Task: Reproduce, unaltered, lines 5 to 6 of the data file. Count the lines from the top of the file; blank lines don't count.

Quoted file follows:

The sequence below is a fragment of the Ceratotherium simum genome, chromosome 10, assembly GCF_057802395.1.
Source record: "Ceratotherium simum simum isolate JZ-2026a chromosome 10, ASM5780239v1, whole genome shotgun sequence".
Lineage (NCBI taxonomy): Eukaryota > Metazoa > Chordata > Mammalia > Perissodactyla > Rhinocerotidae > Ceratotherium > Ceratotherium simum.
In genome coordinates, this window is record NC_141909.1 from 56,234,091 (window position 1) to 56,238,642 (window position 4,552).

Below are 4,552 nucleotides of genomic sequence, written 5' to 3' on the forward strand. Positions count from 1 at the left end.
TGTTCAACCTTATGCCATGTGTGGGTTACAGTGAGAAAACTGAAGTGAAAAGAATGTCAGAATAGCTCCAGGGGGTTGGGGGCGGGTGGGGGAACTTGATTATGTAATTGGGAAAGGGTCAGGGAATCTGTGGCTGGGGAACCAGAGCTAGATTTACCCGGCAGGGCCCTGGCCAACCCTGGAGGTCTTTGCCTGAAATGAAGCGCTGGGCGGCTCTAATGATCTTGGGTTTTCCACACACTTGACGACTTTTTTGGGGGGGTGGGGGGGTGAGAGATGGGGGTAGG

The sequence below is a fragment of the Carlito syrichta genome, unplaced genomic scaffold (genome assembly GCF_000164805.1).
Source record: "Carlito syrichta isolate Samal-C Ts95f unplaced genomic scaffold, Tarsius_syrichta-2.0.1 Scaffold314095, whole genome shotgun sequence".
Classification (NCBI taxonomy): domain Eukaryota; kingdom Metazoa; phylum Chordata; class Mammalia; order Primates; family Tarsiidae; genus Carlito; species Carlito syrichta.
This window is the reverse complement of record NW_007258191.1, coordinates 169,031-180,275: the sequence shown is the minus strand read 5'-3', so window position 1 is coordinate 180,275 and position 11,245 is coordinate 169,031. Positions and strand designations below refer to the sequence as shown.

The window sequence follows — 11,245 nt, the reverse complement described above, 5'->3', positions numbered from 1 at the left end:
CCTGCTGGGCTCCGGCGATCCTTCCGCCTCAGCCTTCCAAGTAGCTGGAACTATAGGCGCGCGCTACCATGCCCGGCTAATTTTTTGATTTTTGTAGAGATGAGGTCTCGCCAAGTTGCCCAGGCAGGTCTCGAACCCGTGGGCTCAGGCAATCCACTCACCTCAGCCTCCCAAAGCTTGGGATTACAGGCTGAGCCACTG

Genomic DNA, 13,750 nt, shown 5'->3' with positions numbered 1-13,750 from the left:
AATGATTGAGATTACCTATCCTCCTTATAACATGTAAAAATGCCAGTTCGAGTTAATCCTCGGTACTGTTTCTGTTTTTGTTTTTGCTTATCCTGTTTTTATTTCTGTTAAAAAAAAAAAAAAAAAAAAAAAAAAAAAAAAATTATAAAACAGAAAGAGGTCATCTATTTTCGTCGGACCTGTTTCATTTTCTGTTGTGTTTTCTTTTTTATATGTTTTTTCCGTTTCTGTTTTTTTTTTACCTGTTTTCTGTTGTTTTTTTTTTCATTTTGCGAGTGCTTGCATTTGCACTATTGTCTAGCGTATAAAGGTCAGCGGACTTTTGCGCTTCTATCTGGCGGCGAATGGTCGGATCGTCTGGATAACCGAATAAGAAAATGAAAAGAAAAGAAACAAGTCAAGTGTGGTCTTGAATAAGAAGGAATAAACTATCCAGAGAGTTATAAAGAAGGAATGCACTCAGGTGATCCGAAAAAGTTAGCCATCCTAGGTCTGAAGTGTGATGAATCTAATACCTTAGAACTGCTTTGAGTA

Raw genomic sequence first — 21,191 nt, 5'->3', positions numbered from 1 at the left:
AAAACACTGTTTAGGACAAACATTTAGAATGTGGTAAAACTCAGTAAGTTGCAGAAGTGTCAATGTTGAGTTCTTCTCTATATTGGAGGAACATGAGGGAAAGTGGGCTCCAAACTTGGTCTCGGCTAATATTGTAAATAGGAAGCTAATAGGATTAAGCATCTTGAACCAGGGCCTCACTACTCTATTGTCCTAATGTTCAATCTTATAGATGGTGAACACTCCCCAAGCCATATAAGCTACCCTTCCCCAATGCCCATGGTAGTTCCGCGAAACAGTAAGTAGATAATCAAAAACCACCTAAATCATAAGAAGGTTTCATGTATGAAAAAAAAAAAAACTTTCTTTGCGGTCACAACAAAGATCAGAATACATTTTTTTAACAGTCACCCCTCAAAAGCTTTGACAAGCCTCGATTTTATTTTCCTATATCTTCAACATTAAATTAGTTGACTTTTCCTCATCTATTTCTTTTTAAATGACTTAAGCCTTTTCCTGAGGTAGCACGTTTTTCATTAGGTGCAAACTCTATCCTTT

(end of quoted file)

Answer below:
Below are 4,552 nucleotides of genomic sequence, written 5' to 3' on the forward strand. Positions count from 1 at the left end.
TGTTCAACCTTATGCCATGTGTGGGTTACAGTGAGAAAACTGAAGTGAAAAGAATGTCAGAATAGCTCCAGGGGGTTGGGGGCGGGTGGGGGAACTTGATTATGTAATTGGGAAAGGGTCAGGGAATCTGTGGCTGGGGAACCAGAGCTAGATTTACCCGGCAGGGCCCTGGCCAACCCTGGAGGTCTTTGCCTGAAATGAAGCGCTGGGCGGCTCTAATGATCTTGGGTTTTCCACACACTTGACGACTTTTTTGGGGGGGTGGGGGGGTGAGAGATGGGGGTAGG